The Man Who Stopped To Think // fiction

First published by MiPOesias Shorts Series (July 20th 2011) //

The Man Who Stopped To Think

‘So you wanna be a moff then, do ya?’
‘No. Not a moth, man. That’s not the point.’
‘Not a moff. Then what is it?’
‘I was just saying. This moth here. It doesn’t even want to be a moth, does it? Look at it.’
‘That’s obvious, innit. Wanted ta be a butterfly, din’t it?’
‘Yes, don’t think that’s how it works though. But anyway, that’s not the point.’
‘En’t it?’
‘No. Not the point at all. The point is that the moth…’
‘Don’t wanna be a moth…’
‘Right, forget it.’
‘… Wanted ta be a butterfly, innit?’
‘Forget it.’
‘I’m gonna have a cigarette. Couldn’t enjoy that first one. Gave me the wobbles.’ ‘Want one?’
‘I’m good, ta.’
‘Gave me the shits.’
‘Too hot for a cigarette. My face is all sweat.’

Coin on coin on coin on finger on coin, coin, coin, on finger? Flesh hand in one pocket, with a set of thoughtless digits fiddling them about.

He could barely walk but, being stubborn, he had zero desire to push around a frame, even one with wheels, as much as he had loved wheels all his life, up to then at least. Wheel wheeeeel wheeeeeeel, his mind would go (when it was younger) and wheel once more, as there were usually four.

Hermann was his name and he was outside, standing, without wheels, without frame, almost without shape. He could hear the spluttering of his friend Dietrich, a tenant on the bottom floor and, though a brick wall separated them, he could catch the sound and phlegmatic judder of Dietrich’s lungs; he had not treated them so well, alas, but now they were trying to leave him, via his mouth, which seemed somehow rude and also inconsiderate.

But this was not what Hermann was thinking; he still had not yet thought a thought. And it had been 84 years, for he was 84 years of age.

He looked up. Airplanes cutting his sky. But it was theirs too, probably. Machine blemishes in jet streams on an otherwise glorious day. ‘Glorious’, as that was what he had been taught to think, correctly or not.

But he had still not thought a thought, as yet, and he continued to play with the coins in his pocket. They jumped about in there with solemn, stupid faces, the heads of dead people, dead but perhaps breathing, like him. And the faces on the coins wanted something done with them. They demanded it, though without words. Otherwise they would just hop up and down between the old man’s fingers, baited and annoyed. Maybe they would be in the baker’s hands soon, his fat fingers covered in warm copper and flour.

So it was a hot day, one of those on which everyone had decided to hang their clothes out to dry, as Hermann looked down in the non-breeze at his Legs in Shorts, his legs so pale that if not for the dirt on the cream coloured paving, they would be invisible; visible instead, with thick black outlines as in some crude cartoon.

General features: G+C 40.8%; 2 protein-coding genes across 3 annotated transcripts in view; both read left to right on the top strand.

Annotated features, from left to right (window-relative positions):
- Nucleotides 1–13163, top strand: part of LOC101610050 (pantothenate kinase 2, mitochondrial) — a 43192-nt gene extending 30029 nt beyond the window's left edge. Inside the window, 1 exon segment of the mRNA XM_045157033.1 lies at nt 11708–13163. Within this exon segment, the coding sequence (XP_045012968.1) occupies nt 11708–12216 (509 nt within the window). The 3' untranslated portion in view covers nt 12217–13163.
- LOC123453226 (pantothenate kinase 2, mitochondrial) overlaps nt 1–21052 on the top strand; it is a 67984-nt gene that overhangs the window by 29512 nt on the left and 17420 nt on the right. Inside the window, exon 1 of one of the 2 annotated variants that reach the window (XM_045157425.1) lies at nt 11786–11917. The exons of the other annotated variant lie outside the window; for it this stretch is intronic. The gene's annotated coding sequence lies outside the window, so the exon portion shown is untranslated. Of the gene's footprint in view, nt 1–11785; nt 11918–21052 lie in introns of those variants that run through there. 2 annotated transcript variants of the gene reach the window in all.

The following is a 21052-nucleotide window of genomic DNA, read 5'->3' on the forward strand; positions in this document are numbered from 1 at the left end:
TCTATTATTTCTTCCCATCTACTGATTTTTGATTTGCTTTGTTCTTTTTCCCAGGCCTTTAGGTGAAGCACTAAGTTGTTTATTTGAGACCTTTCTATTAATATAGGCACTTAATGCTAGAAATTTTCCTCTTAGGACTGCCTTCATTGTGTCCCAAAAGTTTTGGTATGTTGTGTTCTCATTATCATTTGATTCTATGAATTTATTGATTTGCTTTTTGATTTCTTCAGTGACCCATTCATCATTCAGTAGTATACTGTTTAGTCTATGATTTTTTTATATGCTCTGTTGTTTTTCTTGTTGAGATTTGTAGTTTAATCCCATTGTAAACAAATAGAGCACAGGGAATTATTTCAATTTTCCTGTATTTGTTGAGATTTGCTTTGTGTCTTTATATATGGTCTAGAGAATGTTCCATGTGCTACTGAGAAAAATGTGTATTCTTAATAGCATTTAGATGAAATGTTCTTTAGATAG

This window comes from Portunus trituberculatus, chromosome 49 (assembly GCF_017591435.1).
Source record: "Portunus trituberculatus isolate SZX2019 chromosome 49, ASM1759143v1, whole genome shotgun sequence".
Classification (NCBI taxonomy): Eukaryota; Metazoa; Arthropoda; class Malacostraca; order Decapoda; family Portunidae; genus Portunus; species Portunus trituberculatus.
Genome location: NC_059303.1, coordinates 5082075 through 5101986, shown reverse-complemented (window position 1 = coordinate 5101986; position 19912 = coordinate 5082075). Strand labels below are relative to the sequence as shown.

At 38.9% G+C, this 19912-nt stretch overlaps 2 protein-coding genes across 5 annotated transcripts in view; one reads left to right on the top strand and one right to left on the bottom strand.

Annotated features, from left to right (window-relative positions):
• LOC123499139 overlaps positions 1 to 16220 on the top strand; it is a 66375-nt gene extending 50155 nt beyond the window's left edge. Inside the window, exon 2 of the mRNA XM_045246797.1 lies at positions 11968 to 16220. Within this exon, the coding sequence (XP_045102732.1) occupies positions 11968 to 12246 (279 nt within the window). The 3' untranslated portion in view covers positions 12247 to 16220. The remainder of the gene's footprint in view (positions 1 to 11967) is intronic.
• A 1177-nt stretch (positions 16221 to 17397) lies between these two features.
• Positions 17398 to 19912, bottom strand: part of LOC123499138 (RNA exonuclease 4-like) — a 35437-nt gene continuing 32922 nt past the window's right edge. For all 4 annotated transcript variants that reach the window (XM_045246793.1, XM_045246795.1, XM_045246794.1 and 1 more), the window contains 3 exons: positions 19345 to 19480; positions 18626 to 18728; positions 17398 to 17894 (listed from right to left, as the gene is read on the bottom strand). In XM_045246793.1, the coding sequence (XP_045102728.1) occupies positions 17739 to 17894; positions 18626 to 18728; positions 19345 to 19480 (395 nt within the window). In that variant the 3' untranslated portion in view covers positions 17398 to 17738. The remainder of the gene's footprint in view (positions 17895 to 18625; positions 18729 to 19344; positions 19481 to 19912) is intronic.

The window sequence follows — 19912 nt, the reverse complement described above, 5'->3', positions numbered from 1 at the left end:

White legs were fine. He did not have to think that, but only assume.

Buzzing, gnawing. There go the wheels, one by one, two by two. He wanted to swear at the kids who rode their mopeds around the block, round and round, afraid to leave safety.

He was standing by the gate when one of them caught his eye. The noise of the lungs and the heaving and the beetle engines did a bastard parade through Hermann’s ear holes. He resolved to raise a finger at them, the most offensive one, but failed and instead lifted his fourth finger, the wrong one. By the time he had gotten the right one up, they had gone and had not understood his gesture, leaving him stood there with the finger raised at everything, instead of something.

He cursed the handful of coins in his pocket, which had forced the mistranslation of his anger. He quickly stuffed the fingers back in, looking around at the linen and the departed motorbikes, the possibility of faces in windows, in case anyone had seen.

And that was it, when it came. His first thought: Hate.

Clear, clean, thoughtful hate. And what a wonderful thing it was, to him, the new product of his un-crumpled mind. For he had hated things before but without thought or reason, just simply hated them. Now, with purpose, it gleamed. Clarity.

He felt a renewed vigour within his white old legs. They carried him hither and thither, along the cream plates, along stone ones, and so on across roads and down alleys. He pulled the glum, idiot faces out of his pocket and flung them at a wall, mid-stride and with purpose.

It was then he had it, a second thought, letting go of the first: Satisfaction. And it melded with feeling.

He kept on going. He stopped to think and it struck him: the many different lives, different selves, like brimming test tubes dropped from an identical height, over and over, but shattering in different ways. Collapsing their glass and their liquid over the floor in fractal formations, all meaning the same thing. But these abstractions made him tired and slowed his step. He hungered for petticoats and trivialities.

He stepped down the road; it was rush hour. Different bodies and different heads emerged from the underground station; suddenly-one-armed cucumber people with one ear listening, the other un-tuned. They looked miserable, they looked happy, he thought. And it kept on going. The third, and fourth, and fifth, until he had more thoughts than hairs on his legs. And they were all good and all contradictory, all of them correlated, anomalous, inchoate and complete.

It was then that a tear ran away from him, afraid of what he might think.

Hermann paid no notice, went on by the movie house not far away, his legs carrying him to where a film was showing. It was called ‘Tra La La and the Eunuch People’ and he thought: ‘Yes’. But he hadn’t time to sit in the dark to be reassured, and neither had others, for the movie house was empty and the ‘Tra La La’ was at nobody, rather than somebody. His toes crept on, past the desolate box-office.